Wednesday, May 25, 2011

We Are the Pop Art of Our Internet Times - The Cultural Significance of Facebook Photography

A classic from Quakecon 09, entitled "Glasses and Myspace are for Dorks."
    I like myspace-style, self-taken, in-front-of-the-mirror, you-can-see-the-cellphone-camera-in-the-shot photographs.

  There. I started the blog. I was trying to think of a clever way to begin, maybe pull in some social commentary. But the truth is, I don't really want to say that Facebook and celebrity culture are creating a detrimental effect on society, giving everyone a venue from which to over-indulge in gross displays of self importance. I don't want to say that, because everyone is saying it. I also don't want to say it because I am a fan of social media-style photography - the easily mock-able icon of our times.

Fefe - she's tech savy, game playing, zombie killer.. and also my successor as XFX Girl.


  Think about all the times you've heard the myspace-mirror shot scorned, or used in a snarky remark. Or used as the subject of a cartoon or parodied on Youtube. I can mention "those girls who post pictures of themselves posing in the mirror", and everyone knows exactly who those girls are. But I've got those photos. And you probably do too. The things we make fun of incessantly.. well, there's a pretty good chance that those things are our very culture.

Christa and I always said "You know you had fun if you've got the picture to prove it..." Why not prove you're having fun, right here, right now, in real time?


  I like old photos because they are a glimpse into the time. I analyzed the the old checked curtains in the background, the flannel shirt my dad is wearing in an early 80's 110 photo. I stare at the corn shucks at my great grandpa's feet. I flip through the boxes of photos at antique stores sometimes, looking at scenes of people who aren't anything to me in particular, and I look at the clothes and the poses and the objects that give the photo some sort of setting.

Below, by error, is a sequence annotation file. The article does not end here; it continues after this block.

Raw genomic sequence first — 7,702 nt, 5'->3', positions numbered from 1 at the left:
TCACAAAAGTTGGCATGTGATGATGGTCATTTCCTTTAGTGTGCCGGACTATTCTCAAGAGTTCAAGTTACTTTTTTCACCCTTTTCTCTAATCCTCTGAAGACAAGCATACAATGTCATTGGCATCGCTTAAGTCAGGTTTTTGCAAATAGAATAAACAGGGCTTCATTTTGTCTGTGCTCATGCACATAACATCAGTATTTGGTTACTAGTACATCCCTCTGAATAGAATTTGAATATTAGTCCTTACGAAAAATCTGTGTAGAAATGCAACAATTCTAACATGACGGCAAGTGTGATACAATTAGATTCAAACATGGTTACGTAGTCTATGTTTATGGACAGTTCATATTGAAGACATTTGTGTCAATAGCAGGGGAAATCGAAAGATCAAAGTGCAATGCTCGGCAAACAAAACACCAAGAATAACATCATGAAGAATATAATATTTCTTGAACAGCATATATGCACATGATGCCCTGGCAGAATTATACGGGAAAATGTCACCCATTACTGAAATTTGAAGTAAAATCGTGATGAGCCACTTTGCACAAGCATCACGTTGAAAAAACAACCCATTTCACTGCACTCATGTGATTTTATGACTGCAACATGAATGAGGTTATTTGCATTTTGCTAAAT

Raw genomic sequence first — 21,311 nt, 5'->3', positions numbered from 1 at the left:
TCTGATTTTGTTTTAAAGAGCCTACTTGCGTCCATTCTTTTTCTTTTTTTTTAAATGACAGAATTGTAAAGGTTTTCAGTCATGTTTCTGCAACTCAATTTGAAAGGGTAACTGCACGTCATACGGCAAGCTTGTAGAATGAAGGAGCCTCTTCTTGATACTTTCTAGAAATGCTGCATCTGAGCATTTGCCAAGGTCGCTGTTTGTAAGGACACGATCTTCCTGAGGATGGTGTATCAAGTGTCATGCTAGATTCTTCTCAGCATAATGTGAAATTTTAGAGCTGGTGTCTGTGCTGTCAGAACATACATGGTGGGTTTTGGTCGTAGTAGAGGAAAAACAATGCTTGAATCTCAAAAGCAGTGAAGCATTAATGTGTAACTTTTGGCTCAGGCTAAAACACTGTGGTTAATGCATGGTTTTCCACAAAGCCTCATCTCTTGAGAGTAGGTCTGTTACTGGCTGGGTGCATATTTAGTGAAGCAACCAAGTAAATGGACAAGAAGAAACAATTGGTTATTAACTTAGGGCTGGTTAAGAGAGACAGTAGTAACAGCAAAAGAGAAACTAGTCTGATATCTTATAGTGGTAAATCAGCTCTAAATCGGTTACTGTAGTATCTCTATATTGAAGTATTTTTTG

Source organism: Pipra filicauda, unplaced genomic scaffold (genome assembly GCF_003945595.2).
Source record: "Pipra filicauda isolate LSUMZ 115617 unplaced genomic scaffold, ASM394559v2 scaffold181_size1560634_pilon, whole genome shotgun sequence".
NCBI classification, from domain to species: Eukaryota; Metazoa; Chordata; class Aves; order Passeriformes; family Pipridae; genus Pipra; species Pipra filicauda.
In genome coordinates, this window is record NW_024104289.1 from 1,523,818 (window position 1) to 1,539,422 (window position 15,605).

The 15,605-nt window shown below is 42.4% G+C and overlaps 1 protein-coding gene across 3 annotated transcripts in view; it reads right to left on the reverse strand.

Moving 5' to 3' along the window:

Even classy blogs like In Pursuit of Pretty Things do it.


The Facebook shot shows us living in "the future". It is a world where everyone carries their own little piece of technology. We can show or share something across distance instantaneously, we can have visual conversations across the space that separates us and the cultural differences that come from that space. With the death of film as the primary way to document our lives, we now have greater leeway - we do not have to ask the question "Is this special enough to keep through the rivers of time?" We can document insignificant moments - the very moments that I wonder about as I look at old photos, the moments that photographs were not then spent on.

Photoshoot styled to look like Facebook photography - Kitagawa Keiko for Cybershot S006- more at Unleash the Geek.


  I know that some people are concerned with the "reality tv" nature of internet culture - everyone wants to be famous, or just act like it on Facebook. Everyone has a podium from which to create their own image. And that is what I think is great about the current we are swimming in. There is a readily available canvas there in the digital era. There is no need to create visions which lack an audience. With the ability to easily reach viewers, there lies potential for so much more than poserism and blatant sexuality. Yes, those things are seen in the digital sludge. But if given a blank space that can be easily shaped into whatever you choose to present, why not make it beautiful? Why not choose carefully the things to document? And at the same time, why not choose haphazardly the moments to capture... because we cannot quite know in the moment the importance of the things that we think are far too casual to be art now.